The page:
Older Americans and caregivers are increasingly aware of and willing to try new technology that makes it possible to stay independent at home according to a new study by AARP. The new study, “Healthy@Home 2.0,” asked two groups, people age 65+ and caregivers age 45-75, about home safety, monitoring, communications and health technology and their willingness to use it. The results show a growing level awareness of some technology and an increased willingness to use safety devices among both populations.
“Home safety, monitoring, and communications technology are coming of age at a key time for a new generation caring for their loved ones,” said Jody Holtzman, AARP Senior Vice President for Thought Leadership. “This could be the first generation of caregivers for whom technology could provide seamless access to communications and real time information about how well their loved ones are doing as they continue to live on their own. The data from “Healthy@Home 2.0″ demonstrate that the needs, awareness, interest and ability to pay are substantial.”
Today, most caregivers communicate with family and friends by email (81%) and use the internet to search for health information (71%). While fewer people age 65+ use these tools, a large majority would be willing to use them if they were available (85%would use email and 73% would search the internet for health information).
Interest in home health, safety and monitoring technology has gone up among both caregivers and older people from the first time this survey was conducted in 2007. Caregivers are more aware than they were in 2007of fall sensors and devices that passively monitor whether a loved one is up and moving around. Around half of older people would welcome these devices and a quarter would like a device that wouldn’t let them forget where they were in the process of preparing a meal. Eight in ten (81%) even would even be willing to sacrifice some privacy to help family know they were safe, if it meant they could continue to stay in their own home.
As home health technology continues to improve, one-quarter of caregivers (24%) are aware of stand-alone personal health and wellness devices like an electronic pill box and half (48%) would use it. Although they are generally more aware of health devices that interact with health care providers, their enthusiasm for those devices lags.
Anticipated cost may be a factor, with about four in ten (37%) caregivers having $50 or less to spend on any combination of home safety or home health technology. They also are skeptical of an older person’s willingness to adopt technology: around half anticipate a great deal of difficulty persuading their loved one to adopt technology. For their part, many of the 65+ population say they would be willing to adopt some kind of technology that supports their ability to live independently. “Perhaps Boomer caregivers are concerned that today’s home health and monitoring technology subjects the user to too great a learning curve,” said Holtzman.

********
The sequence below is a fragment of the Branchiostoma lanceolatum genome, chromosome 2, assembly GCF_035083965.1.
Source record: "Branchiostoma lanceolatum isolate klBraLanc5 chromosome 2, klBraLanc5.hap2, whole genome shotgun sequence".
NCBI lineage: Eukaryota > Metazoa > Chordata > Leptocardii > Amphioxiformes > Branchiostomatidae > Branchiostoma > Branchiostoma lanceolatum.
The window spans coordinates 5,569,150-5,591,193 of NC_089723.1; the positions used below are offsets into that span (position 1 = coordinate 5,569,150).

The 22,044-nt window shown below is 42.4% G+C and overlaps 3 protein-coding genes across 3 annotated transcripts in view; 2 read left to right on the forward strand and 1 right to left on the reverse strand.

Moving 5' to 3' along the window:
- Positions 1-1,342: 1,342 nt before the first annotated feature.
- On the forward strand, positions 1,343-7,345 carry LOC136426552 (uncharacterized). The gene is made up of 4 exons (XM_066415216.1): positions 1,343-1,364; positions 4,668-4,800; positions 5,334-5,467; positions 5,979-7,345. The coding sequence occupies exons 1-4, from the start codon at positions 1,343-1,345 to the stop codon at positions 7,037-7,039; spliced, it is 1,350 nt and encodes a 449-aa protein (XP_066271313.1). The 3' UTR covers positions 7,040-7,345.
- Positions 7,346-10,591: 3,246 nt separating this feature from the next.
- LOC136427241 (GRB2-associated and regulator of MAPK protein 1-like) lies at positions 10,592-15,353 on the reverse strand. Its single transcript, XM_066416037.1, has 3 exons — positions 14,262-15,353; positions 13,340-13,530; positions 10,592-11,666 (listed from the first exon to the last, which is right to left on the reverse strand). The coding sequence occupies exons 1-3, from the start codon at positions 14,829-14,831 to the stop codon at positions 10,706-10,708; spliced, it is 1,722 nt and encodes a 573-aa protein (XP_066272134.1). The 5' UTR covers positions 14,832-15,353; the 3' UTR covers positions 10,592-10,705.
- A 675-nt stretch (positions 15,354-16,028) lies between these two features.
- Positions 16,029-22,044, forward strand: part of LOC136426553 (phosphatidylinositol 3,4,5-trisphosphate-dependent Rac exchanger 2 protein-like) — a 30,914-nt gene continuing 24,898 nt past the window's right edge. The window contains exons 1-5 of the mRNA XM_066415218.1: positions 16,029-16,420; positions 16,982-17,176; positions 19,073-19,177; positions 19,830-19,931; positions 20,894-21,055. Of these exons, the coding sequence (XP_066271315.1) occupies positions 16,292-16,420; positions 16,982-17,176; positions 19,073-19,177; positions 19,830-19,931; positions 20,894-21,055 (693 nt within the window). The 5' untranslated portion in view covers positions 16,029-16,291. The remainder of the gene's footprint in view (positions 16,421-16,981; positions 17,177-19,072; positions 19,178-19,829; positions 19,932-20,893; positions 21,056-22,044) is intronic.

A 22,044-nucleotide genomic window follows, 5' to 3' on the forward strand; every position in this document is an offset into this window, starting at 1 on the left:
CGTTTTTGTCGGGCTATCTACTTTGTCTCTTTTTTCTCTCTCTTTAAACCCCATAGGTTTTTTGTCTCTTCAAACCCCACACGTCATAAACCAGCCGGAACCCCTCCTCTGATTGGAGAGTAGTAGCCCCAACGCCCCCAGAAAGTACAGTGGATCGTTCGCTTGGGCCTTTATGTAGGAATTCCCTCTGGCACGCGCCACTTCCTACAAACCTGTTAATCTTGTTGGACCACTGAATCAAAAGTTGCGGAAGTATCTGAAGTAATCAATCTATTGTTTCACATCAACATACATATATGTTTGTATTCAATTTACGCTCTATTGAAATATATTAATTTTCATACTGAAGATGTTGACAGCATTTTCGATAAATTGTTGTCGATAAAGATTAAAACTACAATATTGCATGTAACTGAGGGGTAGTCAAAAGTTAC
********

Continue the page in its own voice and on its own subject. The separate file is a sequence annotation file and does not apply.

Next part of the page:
That sentiment was supported by a second report released in concert with “Healthy@Home 2.0.” The second report, “Connected Living for Social Aging,” analyzes the state of the home safety/home health tech sector and it recommends that the technology industry craft a total customer experience that seamlessly blends online and offline worlds and is designed to serve people of all ages and abilities. “Meanwhile, the best contribution to a future when homes and communications devices will interact seamlessly with caregivers is for today’s developers to design technology that is user-friendly for everyone,” said Holtzman. “Design-for-all technology should be the standard for all developers, large and small,” he said. “Industry has no more excuses; the market potential is significant, in the billions of dollars, and real needs are waiting to be met.”
Companion surveys were designed for “Healthy@Home 2.0,” one survey for adults age 65+ (n=940) and one for caregivers 45-75 years (n=1,152) who provide assistance with activities of daily living or instrumental activities of daily living. Data were collected between November 22 and November 29, 2010 by Knowledge Networks. New questions were added to questions from the first wave collected in the fall of 2007. Some questions were updated. Statistical significance is reported at the 95% level of confidence in the text and tables. “Connected Living for Social Aging” was written for AARP by industry analyst Laurie Orlov, founder of Aging in Place Technology Watch.
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